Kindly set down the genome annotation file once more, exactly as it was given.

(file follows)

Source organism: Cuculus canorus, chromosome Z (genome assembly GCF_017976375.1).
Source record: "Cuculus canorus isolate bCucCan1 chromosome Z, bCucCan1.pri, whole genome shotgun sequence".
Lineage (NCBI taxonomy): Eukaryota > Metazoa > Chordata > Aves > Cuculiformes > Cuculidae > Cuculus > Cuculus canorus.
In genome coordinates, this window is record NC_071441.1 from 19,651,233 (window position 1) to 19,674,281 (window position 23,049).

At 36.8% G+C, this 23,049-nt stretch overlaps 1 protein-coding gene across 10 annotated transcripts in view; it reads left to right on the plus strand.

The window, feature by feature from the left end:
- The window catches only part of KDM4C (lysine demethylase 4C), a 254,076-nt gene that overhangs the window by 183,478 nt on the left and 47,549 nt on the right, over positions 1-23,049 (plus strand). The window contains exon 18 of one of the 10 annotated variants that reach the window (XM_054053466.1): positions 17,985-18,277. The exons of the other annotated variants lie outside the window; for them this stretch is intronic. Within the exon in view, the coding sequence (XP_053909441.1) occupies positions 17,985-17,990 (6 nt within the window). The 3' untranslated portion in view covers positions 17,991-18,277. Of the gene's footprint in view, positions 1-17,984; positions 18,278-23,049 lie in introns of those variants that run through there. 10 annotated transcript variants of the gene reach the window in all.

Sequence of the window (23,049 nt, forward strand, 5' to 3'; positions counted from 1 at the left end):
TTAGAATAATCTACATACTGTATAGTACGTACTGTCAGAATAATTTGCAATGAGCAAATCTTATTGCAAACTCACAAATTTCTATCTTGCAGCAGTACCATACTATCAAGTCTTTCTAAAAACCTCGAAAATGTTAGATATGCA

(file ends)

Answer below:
Source organism: Cuculus canorus, chromosome Z (genome assembly GCF_017976375.1).
Source record: "Cuculus canorus isolate bCucCan1 chromosome Z, bCucCan1.pri, whole genome shotgun sequence".
Lineage (NCBI taxonomy): Eukaryota > Metazoa > Chordata > Aves > Cuculiformes > Cuculidae > Cuculus > Cuculus canorus.
In genome coordinates, this window is record NC_071441.1 from 19,651,233 (window position 1) to 19,674,281 (window position 23,049).

At 36.8% G+C, this 23,049-nt stretch overlaps 1 protein-coding gene across 10 annotated transcripts in view; it reads left to right on the plus strand.

The window, feature by feature from the left end:
- The window catches only part of KDM4C (lysine demethylase 4C), a 254,076-nt gene that overhangs the window by 183,478 nt on the left and 47,549 nt on the right, over positions 1-23,049 (plus strand). The window contains exon 18 of one of the 10 annotated variants that reach the window (XM_054053466.1): positions 17,985-18,277. The exons of the other annotated variants lie outside the window; for them this stretch is intronic. Within the exon in view, the coding sequence (XP_053909441.1) occupies positions 17,985-17,990 (6 nt within the window). The 3' untranslated portion in view covers positions 17,991-18,277. Of the gene's footprint in view, positions 1-17,984; positions 18,278-23,049 lie in introns of those variants that run through there. 10 annotated transcript variants of the gene reach the window in all.

Sequence of the window (23,049 nt, forward strand, 5' to 3'; positions counted from 1 at the left end):
TTAGAATAATCTACATACTGTATAGTACGTACTGTCAGAATAATTTGCAATGAGCAAATCTTATTGCAAACTCACAAATTTCTATCTTGCAGCAGTACCATACTATCAAGTCTTTCTAAAAACCTCGAAAATGTTAGATATGCA